“They recruited returning soldiers in Calgary to go and either work as replacement workers or police the mines,” Niergarth says. “In Drumheller, they were taking strikers and driving them out of town. People were evicted from their homes. Some were literally tarred and feathered. A strike leader was forced to kiss the flag at gunpoint. Some 8,000 of them went out on strike at the same time.”
Having just finished a successful stay at Calgary’s new central library, the exhibit is now on the fourth floor of the RLLC at Mount Royal until Sept. 20, then will travel to the Fish Creek Library and go on a tour of the province with singer/songwriter Maria Dunn. In October, it will be presented at the AUPE convention and then organizers hope to engage social studies teachers in Alberta schools who teach Canadian history.
‘History doesn’t repeat itself but it sometimes rhymes’
Carleton says showing the exhibit at MRU demonstrates to students how what they are learning now can help others learn later.
“This project is a product of academic research and it’s important for students to be able to see what’s possible with their education, what they can do after graduation with some of the tools we’re asking them to develop in the classroom,” he says. “For historians, creating these kinds of public projects are a way to take those tools outside of the classroom.”
The exhibit's 13 panels explores a number of themes associated with the workers' revolt of 1919 in Alberta.
At a presentation on the exhibit at the central library, Niergarth heard from an oilpatch worker about a process that five years ago took 18 workers and now requires only 12. This dynamic, says Niergarth, is only the tip of the iceberg with the rise of the gig economy, automation, off-shoring adding to workers’ anxieties.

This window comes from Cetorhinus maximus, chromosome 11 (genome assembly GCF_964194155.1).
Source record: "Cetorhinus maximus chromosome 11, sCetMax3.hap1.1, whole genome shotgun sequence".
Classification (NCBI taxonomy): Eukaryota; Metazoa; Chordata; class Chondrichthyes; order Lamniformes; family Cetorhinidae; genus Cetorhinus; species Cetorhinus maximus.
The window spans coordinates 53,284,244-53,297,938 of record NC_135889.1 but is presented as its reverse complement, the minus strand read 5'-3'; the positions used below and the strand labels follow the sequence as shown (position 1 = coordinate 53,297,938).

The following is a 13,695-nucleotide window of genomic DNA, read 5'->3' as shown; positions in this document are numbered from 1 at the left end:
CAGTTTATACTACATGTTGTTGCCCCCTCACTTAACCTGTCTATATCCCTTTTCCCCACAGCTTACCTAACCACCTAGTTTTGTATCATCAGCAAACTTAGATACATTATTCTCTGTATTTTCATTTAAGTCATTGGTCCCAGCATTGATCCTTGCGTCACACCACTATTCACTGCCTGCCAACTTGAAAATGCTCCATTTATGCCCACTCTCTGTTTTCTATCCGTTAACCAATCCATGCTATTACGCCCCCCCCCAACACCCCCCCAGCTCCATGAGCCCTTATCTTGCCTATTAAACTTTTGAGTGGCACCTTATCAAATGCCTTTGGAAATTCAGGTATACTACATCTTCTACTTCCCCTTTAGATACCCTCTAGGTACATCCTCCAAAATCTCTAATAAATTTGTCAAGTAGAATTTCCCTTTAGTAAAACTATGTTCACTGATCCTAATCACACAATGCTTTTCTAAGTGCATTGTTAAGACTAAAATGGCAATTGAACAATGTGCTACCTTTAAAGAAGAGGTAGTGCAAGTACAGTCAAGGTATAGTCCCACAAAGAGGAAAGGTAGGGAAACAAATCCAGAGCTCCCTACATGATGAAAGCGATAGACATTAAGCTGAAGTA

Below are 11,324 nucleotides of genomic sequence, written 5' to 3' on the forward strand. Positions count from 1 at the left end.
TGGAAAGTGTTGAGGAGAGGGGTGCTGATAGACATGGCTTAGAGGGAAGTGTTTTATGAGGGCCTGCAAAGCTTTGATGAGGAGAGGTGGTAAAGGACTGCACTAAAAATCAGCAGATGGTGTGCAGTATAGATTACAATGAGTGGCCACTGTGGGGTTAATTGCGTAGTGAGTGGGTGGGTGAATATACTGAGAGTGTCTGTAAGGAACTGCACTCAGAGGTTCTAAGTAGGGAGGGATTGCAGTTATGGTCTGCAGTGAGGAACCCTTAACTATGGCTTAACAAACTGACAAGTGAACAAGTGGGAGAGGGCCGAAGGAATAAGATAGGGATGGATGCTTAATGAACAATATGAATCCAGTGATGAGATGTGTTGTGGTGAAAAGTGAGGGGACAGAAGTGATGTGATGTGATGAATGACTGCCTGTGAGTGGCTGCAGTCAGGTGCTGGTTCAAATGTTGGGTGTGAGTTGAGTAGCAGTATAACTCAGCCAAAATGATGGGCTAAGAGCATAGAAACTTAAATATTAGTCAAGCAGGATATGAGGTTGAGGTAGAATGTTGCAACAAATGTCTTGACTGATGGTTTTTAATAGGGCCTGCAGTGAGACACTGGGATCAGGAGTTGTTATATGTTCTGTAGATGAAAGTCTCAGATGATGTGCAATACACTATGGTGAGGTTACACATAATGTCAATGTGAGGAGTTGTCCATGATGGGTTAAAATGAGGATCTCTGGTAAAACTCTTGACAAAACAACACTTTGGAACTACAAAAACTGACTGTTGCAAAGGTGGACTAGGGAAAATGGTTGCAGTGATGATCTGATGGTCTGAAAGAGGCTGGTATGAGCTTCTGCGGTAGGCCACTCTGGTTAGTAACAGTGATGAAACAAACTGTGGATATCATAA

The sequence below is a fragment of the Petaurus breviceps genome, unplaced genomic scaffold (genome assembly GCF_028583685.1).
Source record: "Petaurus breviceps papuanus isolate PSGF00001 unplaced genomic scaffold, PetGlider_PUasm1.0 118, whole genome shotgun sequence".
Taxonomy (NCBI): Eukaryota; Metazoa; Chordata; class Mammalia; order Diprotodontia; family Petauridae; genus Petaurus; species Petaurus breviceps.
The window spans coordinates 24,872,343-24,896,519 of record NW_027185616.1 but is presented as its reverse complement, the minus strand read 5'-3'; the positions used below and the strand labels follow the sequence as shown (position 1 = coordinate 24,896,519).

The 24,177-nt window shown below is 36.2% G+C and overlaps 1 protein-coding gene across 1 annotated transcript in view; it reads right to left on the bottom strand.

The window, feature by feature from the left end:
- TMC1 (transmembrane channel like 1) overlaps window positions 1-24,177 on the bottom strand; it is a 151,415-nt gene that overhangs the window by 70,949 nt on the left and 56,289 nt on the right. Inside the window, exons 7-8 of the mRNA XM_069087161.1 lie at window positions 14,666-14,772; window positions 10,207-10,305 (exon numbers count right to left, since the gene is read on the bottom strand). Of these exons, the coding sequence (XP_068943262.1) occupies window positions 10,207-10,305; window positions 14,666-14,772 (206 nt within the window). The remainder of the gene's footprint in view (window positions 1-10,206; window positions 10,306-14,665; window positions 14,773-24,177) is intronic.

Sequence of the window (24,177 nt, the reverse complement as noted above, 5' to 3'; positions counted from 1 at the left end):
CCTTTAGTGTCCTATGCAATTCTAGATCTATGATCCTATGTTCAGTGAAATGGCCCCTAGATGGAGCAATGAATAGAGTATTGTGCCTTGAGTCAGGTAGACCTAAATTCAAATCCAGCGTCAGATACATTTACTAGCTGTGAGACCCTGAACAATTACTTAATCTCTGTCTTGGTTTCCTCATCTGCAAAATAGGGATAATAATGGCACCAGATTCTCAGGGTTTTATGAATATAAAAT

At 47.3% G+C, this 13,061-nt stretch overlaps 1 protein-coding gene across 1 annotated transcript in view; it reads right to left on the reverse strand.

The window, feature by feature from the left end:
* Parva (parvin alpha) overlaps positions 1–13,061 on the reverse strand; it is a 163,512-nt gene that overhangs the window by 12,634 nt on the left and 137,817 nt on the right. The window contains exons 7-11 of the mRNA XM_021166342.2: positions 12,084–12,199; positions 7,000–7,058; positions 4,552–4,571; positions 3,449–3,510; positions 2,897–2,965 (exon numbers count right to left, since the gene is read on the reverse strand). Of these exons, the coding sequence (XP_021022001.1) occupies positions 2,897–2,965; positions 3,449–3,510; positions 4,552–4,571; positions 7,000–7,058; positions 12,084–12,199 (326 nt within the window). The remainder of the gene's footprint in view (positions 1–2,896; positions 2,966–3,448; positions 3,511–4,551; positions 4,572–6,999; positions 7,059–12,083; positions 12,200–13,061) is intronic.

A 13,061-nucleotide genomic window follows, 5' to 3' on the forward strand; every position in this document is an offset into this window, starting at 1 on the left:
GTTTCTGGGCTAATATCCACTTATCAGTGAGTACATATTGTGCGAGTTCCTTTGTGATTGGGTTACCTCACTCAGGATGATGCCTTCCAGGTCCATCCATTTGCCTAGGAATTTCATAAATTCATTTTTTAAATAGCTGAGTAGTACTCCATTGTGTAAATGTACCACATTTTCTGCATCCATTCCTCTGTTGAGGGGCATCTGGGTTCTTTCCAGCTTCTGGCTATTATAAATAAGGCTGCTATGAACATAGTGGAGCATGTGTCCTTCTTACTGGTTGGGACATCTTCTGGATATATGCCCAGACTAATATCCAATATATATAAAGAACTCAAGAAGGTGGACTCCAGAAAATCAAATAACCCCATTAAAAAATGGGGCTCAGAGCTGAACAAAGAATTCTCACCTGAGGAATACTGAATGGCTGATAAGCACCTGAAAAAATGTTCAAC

“History doesn’t repeat itself but it sometimes rhymes,” he says, “and what you see in 1919 is this widespread insecurity, people’s fear about their livelihood and standard of living because of transformations in employment and where it seemed that the organizations that had served them well, the traditional trade unions, were completely ineffective.”
Assembly lines broke jobs that skilled tradespersons had performed into menial tasks, making workers easy to replace.
“In March of 1919 in the Labour Temple of Calgary, they were wrestling with adapting their organizations to a new circumstance. It’s a real challenge to imagine in what ways people who are now living a precarious existence, who are threatened by these forces today, can find vehicles to offer them the ability to determine the conditions of their own work and to be protected against exploitation.”
The exhibit is also a kind of people’s history, seen through the eyes of the working people of the time.
“Most students,” Smith points out, “are workers right now or will be workers. We often learn about big-name politicians who shape history and I think this exhibit really shows how working people shape history as well and play an important role in social and political change.”
Sept. 11, 2019 — Peter Glenn